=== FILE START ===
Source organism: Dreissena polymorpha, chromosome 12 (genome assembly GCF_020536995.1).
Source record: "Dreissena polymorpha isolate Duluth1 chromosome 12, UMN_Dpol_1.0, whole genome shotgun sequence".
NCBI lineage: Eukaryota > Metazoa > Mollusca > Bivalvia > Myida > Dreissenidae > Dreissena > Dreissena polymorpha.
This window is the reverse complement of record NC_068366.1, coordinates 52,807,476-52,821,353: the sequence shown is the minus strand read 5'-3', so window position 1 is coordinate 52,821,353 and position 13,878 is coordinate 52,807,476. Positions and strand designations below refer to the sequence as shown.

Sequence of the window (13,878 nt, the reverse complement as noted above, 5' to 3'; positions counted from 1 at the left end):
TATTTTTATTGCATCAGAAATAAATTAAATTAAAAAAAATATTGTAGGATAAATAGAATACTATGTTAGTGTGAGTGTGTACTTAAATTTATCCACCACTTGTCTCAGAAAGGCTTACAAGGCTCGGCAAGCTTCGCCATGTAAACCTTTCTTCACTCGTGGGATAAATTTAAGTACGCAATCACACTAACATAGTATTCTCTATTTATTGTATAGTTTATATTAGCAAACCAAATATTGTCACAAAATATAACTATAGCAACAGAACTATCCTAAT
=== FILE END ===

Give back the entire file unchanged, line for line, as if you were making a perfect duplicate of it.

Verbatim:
Source organism: Dreissena polymorpha, chromosome 12 (genome assembly GCF_020536995.1).
Source record: "Dreissena polymorpha isolate Duluth1 chromosome 12, UMN_Dpol_1.0, whole genome shotgun sequence".
NCBI lineage: Eukaryota > Metazoa > Mollusca > Bivalvia > Myida > Dreissenidae > Dreissena > Dreissena polymorpha.
This window is the reverse complement of record NC_068366.1, coordinates 52,807,476-52,821,353: the sequence shown is the minus strand read 5'-3', so window position 1 is coordinate 52,821,353 and position 13,878 is coordinate 52,807,476. Positions and strand designations below refer to the sequence as shown.

Sequence of the window (13,878 nt, the reverse complement as noted above, 5' to 3'; positions counted from 1 at the left end):
TATTTTTATTGCATCAGAAATAAATTAAATTAAAAAAAATATTGTAGGATAAATAGAATACTATGTTAGTGTGAGTGTGTACTTAAATTTATCCACCACTTGTCTCAGAAAGGCTTACAAGGCTCGGCAAGCTTCGCCATGTAAACCTTTCTTCACTCGTGGGATAAATTTAAGTACGCAATCACACTAACATAGTATTCTCTATTTATTGTATAGTTTATATTAGCAAACCAAATATTGTCACAAAATATAACTATAGCAACAGAACTATCCTAAT